A government worker removes ISIS flags painted on walls near Veteran Street in Surakarta City, Indonesia, in an attempt to discourage the promotion of the jihadist group in the region. Photo: AFP Forum/Agoes Rudianto

Despite strong public opposition against the repatriation of hundreds of Indonesian Islamic State (ISIS) militants and their dependents, the government has some awkward questions to address about the legality of closing the door on people President Joko Widido has referred to as “ex-citizens.”

Judging from his reported remarks in private meetings, Justice Minister Yasonna Laoly shares the concerns of lawyers and human rights activists that there are major legal obstacles in the 1945 Constitution and the 2006 Citizenship Law to making Indonesians technically stateless.

Political Coordinating Minister Mahfud MD announced on February 11 that the stranded Indonesians, destitute and most without passports or documents to prove their nationality, are not welcome to return home from Syria, Turkey and other Middle Eastern countries due to concerns they represent a terrorism threat.

According to one senior official, the president has already asked for a review of “all aspects” of the issue, noting that the government does not want to see it end up as an embarrassing debate in the usually fair-minded Constitutional Court.

Widodo and Mahfud sparked the citizenship debate by both referring to the ISIS followers as eks-WNI (ex-Indonesian citizen), but the chief security minister added to the confusion by later claiming the government was not stripping them of their citizenship.

“Their citizenship has not been revoked, therefore they can still come back to Indonesia,” says a prominent human rights lawyer, who wished to remain anonymous. “However they might have violated Indonesian laws by joining ISIS and for that they should be prosecuted and sentenced if found guilty.”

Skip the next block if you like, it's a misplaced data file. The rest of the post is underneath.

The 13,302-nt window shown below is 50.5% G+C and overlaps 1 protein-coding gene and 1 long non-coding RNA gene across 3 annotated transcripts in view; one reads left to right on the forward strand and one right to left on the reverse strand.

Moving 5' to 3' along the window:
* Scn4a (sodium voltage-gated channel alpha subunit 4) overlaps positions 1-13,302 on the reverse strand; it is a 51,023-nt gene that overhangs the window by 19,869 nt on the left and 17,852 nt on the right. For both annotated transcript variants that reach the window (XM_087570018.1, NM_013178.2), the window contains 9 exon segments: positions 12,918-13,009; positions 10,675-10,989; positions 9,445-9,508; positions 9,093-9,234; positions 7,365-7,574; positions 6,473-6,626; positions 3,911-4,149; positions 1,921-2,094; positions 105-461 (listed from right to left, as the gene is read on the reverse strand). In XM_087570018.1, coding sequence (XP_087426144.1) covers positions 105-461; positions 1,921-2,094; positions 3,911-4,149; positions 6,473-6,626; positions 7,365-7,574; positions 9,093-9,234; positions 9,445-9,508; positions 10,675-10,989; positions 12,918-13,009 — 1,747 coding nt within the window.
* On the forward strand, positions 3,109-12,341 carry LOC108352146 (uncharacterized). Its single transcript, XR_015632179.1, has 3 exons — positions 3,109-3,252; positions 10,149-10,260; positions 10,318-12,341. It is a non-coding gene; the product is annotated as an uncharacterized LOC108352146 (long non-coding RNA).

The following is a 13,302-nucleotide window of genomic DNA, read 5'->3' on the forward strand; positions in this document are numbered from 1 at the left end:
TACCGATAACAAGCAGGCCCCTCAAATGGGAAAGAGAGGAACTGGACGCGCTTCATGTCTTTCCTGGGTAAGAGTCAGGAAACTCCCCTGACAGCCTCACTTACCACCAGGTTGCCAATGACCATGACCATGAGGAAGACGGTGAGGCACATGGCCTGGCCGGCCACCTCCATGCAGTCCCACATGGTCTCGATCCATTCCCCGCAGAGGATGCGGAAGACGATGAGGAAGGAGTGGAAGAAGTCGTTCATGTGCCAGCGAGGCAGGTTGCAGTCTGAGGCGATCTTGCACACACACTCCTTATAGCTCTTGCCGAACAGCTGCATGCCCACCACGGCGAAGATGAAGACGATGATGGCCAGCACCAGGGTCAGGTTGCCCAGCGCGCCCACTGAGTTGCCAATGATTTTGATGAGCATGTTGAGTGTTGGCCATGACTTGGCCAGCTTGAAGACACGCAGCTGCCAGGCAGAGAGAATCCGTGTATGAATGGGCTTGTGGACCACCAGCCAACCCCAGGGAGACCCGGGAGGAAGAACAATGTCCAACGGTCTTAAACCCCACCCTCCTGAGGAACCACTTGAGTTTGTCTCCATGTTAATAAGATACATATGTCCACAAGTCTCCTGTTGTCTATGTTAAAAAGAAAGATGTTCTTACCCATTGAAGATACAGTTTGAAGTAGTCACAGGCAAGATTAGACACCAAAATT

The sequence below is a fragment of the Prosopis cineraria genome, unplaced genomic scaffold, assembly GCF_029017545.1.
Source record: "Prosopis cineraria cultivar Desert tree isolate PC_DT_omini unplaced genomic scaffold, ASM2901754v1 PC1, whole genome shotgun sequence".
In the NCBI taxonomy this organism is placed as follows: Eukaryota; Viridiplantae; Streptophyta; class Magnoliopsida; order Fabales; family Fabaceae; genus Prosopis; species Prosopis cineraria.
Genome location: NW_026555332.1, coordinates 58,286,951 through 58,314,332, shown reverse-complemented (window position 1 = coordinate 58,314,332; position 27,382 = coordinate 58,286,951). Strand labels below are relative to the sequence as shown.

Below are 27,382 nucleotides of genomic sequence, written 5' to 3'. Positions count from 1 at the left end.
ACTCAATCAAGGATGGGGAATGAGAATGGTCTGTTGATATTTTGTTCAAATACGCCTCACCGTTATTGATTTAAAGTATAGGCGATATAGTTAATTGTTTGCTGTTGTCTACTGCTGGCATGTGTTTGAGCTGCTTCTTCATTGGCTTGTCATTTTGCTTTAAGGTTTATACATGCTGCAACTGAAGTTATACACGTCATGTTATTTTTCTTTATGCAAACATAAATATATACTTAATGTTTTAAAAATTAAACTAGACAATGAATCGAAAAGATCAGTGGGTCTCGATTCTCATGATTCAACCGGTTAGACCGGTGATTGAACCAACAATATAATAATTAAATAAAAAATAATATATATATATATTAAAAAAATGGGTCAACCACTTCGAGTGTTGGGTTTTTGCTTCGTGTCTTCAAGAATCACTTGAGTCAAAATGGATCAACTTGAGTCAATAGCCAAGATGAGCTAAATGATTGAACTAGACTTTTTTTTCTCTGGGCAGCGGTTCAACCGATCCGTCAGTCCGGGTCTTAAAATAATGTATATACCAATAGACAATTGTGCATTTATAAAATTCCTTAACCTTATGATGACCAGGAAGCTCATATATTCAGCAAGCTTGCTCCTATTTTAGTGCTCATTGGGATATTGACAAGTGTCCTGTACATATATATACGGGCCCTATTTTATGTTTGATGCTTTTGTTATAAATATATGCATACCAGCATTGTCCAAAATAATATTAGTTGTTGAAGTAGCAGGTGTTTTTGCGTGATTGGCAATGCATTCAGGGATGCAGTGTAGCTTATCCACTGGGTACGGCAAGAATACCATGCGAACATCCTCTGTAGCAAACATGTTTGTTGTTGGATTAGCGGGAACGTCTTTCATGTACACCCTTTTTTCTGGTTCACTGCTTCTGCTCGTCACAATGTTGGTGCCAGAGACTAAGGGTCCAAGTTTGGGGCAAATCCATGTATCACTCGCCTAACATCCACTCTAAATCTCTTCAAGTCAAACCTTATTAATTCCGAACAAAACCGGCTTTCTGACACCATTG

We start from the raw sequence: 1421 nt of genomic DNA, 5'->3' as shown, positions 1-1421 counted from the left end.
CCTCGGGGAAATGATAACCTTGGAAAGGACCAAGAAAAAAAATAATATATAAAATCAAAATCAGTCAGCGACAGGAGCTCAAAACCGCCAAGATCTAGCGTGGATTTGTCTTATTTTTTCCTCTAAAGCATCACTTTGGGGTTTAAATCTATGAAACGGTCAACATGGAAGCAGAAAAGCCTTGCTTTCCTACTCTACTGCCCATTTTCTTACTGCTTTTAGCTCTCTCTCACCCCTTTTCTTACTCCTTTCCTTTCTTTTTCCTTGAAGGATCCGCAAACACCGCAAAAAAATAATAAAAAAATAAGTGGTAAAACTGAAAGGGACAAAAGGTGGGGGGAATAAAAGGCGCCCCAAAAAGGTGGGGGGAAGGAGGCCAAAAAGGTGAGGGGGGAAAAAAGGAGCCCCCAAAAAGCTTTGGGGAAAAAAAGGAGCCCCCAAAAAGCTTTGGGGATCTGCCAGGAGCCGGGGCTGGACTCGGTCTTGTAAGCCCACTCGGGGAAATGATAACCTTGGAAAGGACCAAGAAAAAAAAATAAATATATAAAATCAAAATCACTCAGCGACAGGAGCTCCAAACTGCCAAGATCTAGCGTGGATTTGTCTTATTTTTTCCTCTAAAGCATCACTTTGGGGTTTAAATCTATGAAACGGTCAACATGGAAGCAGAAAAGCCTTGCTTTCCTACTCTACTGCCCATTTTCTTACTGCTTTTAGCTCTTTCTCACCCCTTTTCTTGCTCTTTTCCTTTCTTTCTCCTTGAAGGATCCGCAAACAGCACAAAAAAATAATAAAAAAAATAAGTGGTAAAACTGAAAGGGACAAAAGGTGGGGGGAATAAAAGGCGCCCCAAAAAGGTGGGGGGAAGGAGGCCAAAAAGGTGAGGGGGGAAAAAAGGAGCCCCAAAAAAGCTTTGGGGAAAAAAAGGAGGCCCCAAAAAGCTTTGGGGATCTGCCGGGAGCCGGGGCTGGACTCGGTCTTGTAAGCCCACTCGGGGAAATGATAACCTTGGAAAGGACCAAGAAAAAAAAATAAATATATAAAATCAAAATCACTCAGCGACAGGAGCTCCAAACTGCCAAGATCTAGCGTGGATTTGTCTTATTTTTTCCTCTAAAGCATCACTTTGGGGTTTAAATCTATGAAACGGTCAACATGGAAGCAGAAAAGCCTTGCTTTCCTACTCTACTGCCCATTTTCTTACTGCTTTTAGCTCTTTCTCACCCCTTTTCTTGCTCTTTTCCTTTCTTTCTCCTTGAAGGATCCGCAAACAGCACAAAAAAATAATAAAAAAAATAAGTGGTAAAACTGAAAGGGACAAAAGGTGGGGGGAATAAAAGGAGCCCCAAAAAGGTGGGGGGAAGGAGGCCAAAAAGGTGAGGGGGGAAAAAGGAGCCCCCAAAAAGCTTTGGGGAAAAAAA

ISIS-affiliated groups are persistent threats to Indonesia’s national security. Image: Facebook

How they return, the lawyer points out, is not Jakarta’s concern. “The government didn’t send them to Syria, so it doesn’t have the responsibility to bring them back,” the lawyer said. “They have to come back by themselves. That is a matter of policy.”

Interestingly, while the mass Muslim organization Nahdlatul Ulama supports the government’s actions, the conservative 212 Movement, named after the campaign that brought down Jakarta governor Basuki Purnama, and other more hard-line Islamic groups have remained strangely silent on the issue.

The government now estimates there are about 500 fighters and their families held in Kurdish-controlled prisons and detention centers in northern Syria, with as many as 150 to 200 other Indonesians reportedly in detention or stranded in Turkey, Iraq and other Middle Eastern countries.

About 80% of the detainees are women and children, which presents the government with a major dilemma given that many of the wives are as hard-line as their militant partners — and even more so in some cases, according to some studies.

Legally, children under 18 cannot be rendered stateless, even if their parents are. While the number of children outnumber the mothers by a considerable margin, bringing them home, as the government now appears intent on doing, would leave them orphans in need of state assistance.

At one point in 2017, the Counter Terrorism Bureau (BNPT) said 1,321 Indonesians had joined or tried to join the ISIS terror group. A year later, as the caliphate began to fall apart, then-defense minister Ryamizard Riyacudu cut the estimated number in Syria and Iraq to 700 for unknown reasons.

Indonesia’s Foreign Ministry relies only on data given to its embassy in the Syrian capital of Damascus by the International Committee of the Red Cross (ICRC), which has access to the detention centers holding ISIS members. Neither will discuss numbers with reporters until the Indonesians have completed verification procedures.